Franz Danzi’s Disappointments

EAST WINDIES LOGO small.jpgFranz Danzi (1763 – 1826) had all the trappings of a successful musical career. He was born into and lived his entire life within a family of professional musicians:  His father, older sister, wife, brother-in-law, and nieces were all publically recognized musicians and/or composers.  Danzi himself was a gifted cellist, joining the famed Mannheim orchestra at a mere age 15 and replacing his own father as principal Mannheim cellist at the age of 21. Danzi did receive court appointments, for example as Kapellmeister at Stuttgart in 1807 and later at Karlsrughe in 1812.  And yet there were so many disappointments:

1.     His first love was opera, and he sought fame therein;  but Danzi’s operas were never popular and he struggled to achieve recognition (even performance) in that genre.

2.    Danzi’s older sister Franziska Danzi Lebrun was a sensation on the Continent and in England, as a vocal star and composer—Charles Burney, for example, wrote about Franziska; and her portrait was painted by Charles Gainsborough. This was a level of recognition never achieved by her younger brother Franz.

3.    His famous sister died at age 35 of a broken heart, following the early death of her own husband.

4.    His marriage was disappointingly brief: his wife Margarethe Marchand Danzi (a successful opera star in her own right) died just 10 years after their wedding of lung disease.  She was only 31.

5.    His Kapellmeister duties apparently kept him overworked to the extent he did little composing during his Stuttgart period, after which he produced much of the instrumental and chamber music for which we now remember him best.

6.    His final appointment to Karlsruhe was a professional struggle, as Danzi tried to shore up an inexperienced and weak group of musicians.

So Danzi’s would seem a life of professional disappointments and early deaths. All of which  might explain his rush to publish his late wind quintets in the wake of Reicha’s Paris success (see our earlier post “More a Matter of Getting in on the Act…” 8.03.2016)

     Francesca Lebrun (1756-1791) Sister of Franz Danzi
 FRANCESCA LEBRUN 1756 - 1791
The Gainsborough Portrait
Image Search “Francesca Lebrun”. En.wikipedia.org. 23.03.2016
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Recording cover for Lebrun’s music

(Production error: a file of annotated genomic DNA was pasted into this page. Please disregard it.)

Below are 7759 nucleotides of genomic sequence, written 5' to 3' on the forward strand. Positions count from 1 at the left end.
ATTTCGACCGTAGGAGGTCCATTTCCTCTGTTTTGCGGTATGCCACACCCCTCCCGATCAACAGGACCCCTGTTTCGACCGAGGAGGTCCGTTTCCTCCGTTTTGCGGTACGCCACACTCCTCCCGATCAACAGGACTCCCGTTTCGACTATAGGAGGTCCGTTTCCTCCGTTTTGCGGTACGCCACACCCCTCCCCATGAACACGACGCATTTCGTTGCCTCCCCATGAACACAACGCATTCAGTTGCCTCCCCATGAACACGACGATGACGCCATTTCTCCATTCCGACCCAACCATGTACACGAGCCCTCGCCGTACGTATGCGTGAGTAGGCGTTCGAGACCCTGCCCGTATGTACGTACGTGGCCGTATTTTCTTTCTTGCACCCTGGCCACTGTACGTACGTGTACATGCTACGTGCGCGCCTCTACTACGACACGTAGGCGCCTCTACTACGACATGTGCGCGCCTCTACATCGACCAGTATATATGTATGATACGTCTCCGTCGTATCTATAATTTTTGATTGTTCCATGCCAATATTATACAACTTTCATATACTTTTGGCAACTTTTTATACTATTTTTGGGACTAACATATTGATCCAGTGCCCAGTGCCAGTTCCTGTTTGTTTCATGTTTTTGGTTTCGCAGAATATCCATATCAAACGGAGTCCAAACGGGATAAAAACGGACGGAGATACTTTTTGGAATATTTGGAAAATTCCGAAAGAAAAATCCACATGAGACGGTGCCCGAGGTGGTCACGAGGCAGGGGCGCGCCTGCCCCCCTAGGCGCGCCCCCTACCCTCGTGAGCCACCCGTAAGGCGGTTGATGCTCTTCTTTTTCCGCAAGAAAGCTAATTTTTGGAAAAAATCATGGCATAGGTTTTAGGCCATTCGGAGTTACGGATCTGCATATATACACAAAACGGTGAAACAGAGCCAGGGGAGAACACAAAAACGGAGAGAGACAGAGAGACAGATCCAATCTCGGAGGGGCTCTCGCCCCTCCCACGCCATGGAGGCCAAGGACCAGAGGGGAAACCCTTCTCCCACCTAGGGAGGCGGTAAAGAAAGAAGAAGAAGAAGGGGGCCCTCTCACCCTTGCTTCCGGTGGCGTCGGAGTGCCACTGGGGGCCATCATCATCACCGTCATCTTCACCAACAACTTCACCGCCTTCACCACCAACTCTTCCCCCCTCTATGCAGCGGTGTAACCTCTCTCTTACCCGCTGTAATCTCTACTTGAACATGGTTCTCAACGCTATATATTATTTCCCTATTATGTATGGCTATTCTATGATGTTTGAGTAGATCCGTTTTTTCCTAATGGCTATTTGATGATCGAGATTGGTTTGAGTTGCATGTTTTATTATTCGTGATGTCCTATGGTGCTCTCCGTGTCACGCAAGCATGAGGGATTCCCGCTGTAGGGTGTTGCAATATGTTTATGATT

Image search “Francesca Lebrun”. http://www.jewish-music.blogspot.com. 23.03.2016

This post is based on the following articles:

a ) “Franz (Ignaz) Danzi”.  www.oxfordmusiconline.com23.3.2016
b)  Uncle Dave Lewis, “Francesca Lebrun Artist Biography”. http://www.allmusic.com. 23.03.2016

 

The Inexorable Rise of Concert Pitch

EAST WINDIES LOGO small.jpg                  tuner korg
Image Search: Music Tuner.  “A Rough Guide to Compact Stage Tuners”. Performing-Musician.com. 21.03.2016

Most musicians are aware that concert pitch has risen in recent years, with current practice more or less around 440+ Hz. They may not know, however, that from the beginning of modern orchestras  (circa 1670) concert pitch rose from 392 Hz to a high of 452 Hz by the end of the 19th century.  Things were reset by international convention in 1939, back to 440 Hz where it more or less remains, albeit straining to rise yet again. The question is:  Why does this happen?  Jeremy Montagu (1) provides us a convincing analysis.  Simplifying his argument:   Larger middle-class public audiences meant Larger concert venues demanding increased instrumental forces to supply sufficient sound/audibility.  At the limit of this spiralling process (how big can a concert venue get, and how can you pay for more than around 100 musicians and still make a profit???), the only way to increase audibility was to modify instruments, to wit by increasing pitch.  Increased pitch ipso facto increased sound and brilliance.  And that, dear readers, is what is still going on.  (Otherwise we must resort to electric amplification, which not coincidentally is happening in parallel!).

1.  Montagu, Jeremy. Origins and Development of Musical Instruments. London: Scarecrow Press, 2007. Page 117.